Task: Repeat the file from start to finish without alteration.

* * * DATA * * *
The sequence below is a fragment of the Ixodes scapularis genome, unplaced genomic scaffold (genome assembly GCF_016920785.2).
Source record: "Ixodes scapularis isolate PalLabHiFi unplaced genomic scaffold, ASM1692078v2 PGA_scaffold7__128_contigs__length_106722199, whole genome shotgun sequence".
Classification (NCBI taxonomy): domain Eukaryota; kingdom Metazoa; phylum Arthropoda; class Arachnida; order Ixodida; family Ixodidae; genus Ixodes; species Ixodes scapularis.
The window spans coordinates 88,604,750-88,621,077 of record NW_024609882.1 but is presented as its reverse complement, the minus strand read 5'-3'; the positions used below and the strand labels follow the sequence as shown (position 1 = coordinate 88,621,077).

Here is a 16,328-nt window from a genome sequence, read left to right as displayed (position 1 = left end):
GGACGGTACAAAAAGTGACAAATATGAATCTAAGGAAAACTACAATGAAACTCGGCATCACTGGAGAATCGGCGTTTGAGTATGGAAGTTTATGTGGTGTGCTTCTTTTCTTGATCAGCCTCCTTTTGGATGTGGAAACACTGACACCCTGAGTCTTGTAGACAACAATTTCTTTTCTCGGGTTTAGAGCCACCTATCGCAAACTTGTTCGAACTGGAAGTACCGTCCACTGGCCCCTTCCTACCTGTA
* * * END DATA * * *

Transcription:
The sequence below is a fragment of the Ixodes scapularis genome, unplaced genomic scaffold (genome assembly GCF_016920785.2).
Source record: "Ixodes scapularis isolate PalLabHiFi unplaced genomic scaffold, ASM1692078v2 PGA_scaffold7__128_contigs__length_106722199, whole genome shotgun sequence".
Classification (NCBI taxonomy): domain Eukaryota; kingdom Metazoa; phylum Arthropoda; class Arachnida; order Ixodida; family Ixodidae; genus Ixodes; species Ixodes scapularis.
The window spans coordinates 88,604,750-88,621,077 of record NW_024609882.1 but is presented as its reverse complement, the minus strand read 5'-3'; the positions used below and the strand labels follow the sequence as shown (position 1 = coordinate 88,621,077).

Here is a 16,328-nt window from a genome sequence, read left to right as displayed (position 1 = left end):
GGACGGTACAAAAAGTGACAAATATGAATCTAAGGAAAACTACAATGAAACTCGGCATCACTGGAGAATCGGCGTTTGAGTATGGAAGTTTATGTGGTGTGCTTCTTTTCTTGATCAGCCTCCTTTTGGATGTGGAAACACTGACACCCTGAGTCTTGTAGACAACAATTTCTTTTCTCGGGTTTAGAGCCACCTATCGCAAACTTGTTCGAACTGGAAGTACCGTCCACTGGCCCCTTCCTACCTGTA